As a service designer with a PhD appendix, I inevitably get the question from people “Do you ever feel that you have wasted your time doing a PhD? In medicine…”. My honest answer is always no. Usually I get involved in some half-baked explanation about how similar the design and research processes are, but that’s another story.
But why do I say no? Really.
First of all, doing my PhD was, well, simply great. Hard work sure, but I was surrounded with creative, ambitious and fun people, and together we discovered stuff that was (sometimes) unchartered land. But equally important for the aftertaste is that afterwards I have always felt that I acquired a lot of knowledge that I can apply elsewhere. Not perhaps always the knowledge itself (when is it better to use milk as a blocking agent vs BSA….not so much), but rather the principles behind the building of the knowledge. And of course, the possibilities of making new connections.
In your life, the more you know the more you are empowered to make connections that maybe no one else ever thought to do.
Neil deGrasse Tyson
When the question of wasting my time or not comes from people who are in academia and research, there is usually a twist to it. Either they ask the question with the assumption that I do feel that I have wasted my time (how could anyone leaving academia feel otherwise…), but even more often they ask How did you make the jump?
The switch from an academic career to the dark side (yes, that is what the academics called it ten years ago, half witty, half serious), is to my recollection an elusive one. Who cares about my little research field, and what qualities and skills can I extrapolate from looking down a microscope? Those were common concerns back then, and from what I can understand from meeting students now, still is.
Here is a list of the top reasons why a PhD is always a good thing, starting with
This is a slightly over-used phrase in todays “everything moves so fast uhuh” - ”always learn” - ”life is a school” era. Nevertheless, within the research industry this business of constantly learning is nothing new. It’s nothing old. It’s just the way it is. It is how you operate. By reading and hearing about what other people have done, finding connections to your own work, trying out new techniques to discover whether your hypothesis is going somewhere, that is how your day goes on. You only ever repeat stuff three times (to get statistical significance), and then you move on to being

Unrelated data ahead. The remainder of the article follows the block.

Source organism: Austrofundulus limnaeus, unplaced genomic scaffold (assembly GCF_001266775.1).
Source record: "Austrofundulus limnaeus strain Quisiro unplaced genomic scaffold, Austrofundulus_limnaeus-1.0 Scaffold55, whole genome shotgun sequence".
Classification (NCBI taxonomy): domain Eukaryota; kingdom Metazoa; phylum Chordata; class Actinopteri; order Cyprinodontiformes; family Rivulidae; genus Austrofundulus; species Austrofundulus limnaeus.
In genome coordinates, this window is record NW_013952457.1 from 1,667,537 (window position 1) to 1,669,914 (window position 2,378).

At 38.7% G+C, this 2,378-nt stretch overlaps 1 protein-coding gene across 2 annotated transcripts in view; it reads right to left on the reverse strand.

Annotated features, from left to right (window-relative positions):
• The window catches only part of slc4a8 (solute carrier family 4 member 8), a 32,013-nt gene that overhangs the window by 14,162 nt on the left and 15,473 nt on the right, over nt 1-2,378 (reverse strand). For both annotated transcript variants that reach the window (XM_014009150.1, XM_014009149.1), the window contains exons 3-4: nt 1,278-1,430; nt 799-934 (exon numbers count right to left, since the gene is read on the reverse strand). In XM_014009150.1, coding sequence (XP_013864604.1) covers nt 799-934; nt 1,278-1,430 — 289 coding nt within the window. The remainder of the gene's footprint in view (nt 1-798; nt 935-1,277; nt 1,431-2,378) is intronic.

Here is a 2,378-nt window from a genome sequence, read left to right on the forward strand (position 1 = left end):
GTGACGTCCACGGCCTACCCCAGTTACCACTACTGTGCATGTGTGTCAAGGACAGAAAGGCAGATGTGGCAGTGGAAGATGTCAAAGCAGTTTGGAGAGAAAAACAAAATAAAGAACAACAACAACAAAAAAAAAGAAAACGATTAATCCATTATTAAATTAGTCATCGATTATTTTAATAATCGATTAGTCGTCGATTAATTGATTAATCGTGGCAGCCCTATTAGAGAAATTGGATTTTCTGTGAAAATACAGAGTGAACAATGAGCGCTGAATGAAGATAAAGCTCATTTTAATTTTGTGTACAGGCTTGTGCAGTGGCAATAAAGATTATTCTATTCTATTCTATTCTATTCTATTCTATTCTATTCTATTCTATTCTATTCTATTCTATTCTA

experimental, yet empirical.
Can you be both a dreamer and a doer? Can you be practical and hands-on, and simultaneously operate at a strategic level? Can you imagine something up, and instantly be ready to try it out and gather the data to discover if it’s true or not. Yes sir! There is one skill essential to this co-existing lofty colonizing-Mars-while-figuring-out-how-to-boil-water-at-extremely-cold-places mindset, and that is
Speaking at an international conference while preparing an experiment that requires a hundred zebra fishes to all be pregnant simultaneously (do they become pregnant…?) and at the same time applying for money to actually get a pay-check the coming six months? Bring it on. Although a lot of the current research suggests that we become stupid by juggling too much (yes, we knew that), in research there is a fine balance of juggling too little and too much. You have to get those data out, you have to speak at conferences, and you have to get your funding. So that you can do it all again. And you have to do it in parallell loops, because one of them is most definitely turning out to be….nothing.
Nevertheless, the juggling is strengthening another skill, having
macro & micro vision.
Being a researcher is much like having a brain zoom capacity that would make Nikon envious. It relates a lot to being experimental yet empirical, but I think it deserves a special mention. The macro & micro vision enables scientists to go down in to the nitty gritties of it all, and leveling up from there. What is the implication of these two proteins interacting, what will happen in the cell, what will happen in the organism, what kind of bearing could this have on other vital functions? Grass, ladybug, lawn, tree, sky and sun. Of course we’re not always spot on in our macro & micro department, causing blurry results, but that’s why we have
Heard of feedback recently? How to handle it, how to give it? You know it. Although the bulk scientist will not be too experienced in managing team development, the concept of having your work scrutinized by others is nothing new. Scientists feed off peer feedback. You can’t really get a lot done, even less published, unless you and your team get input and feedback from others. When I wrote my first paper I saved all of the versions going back and forth between me and my professor, and later the editors. A neat 8-page story generated a 17 cm paper pile.
I hope you feel that the macro & micro vision of juggling stuff while being experimental yet empirical, getting peer feedback and constantly learning stuff will serve you in whatever line of work you wish to pursue. If you work in the service design industry, perhaps you can relate. A lot.
Regardless of what industry you find yourself in, either now or later, do remember this.
When a distinguished but elderly scientist states that something is possible, he is almost certainly right. When he states that something is impossible, he is very probably wrong.
Arthur C. Clarke
Best of luck.
So how did I make the jump?
It took me several years, but while doing my PhD I pursued my other interests (design, entrepreneurship, innovation, product design), slowly piling up on motivation and yes-I-can-do-it attitude. Eventually I made the jump, and have never looked back to regret it. Try to find like-minded and support each other, and move in the direction of where you want to be. And feel comfortable that that particular destination itself will probably change.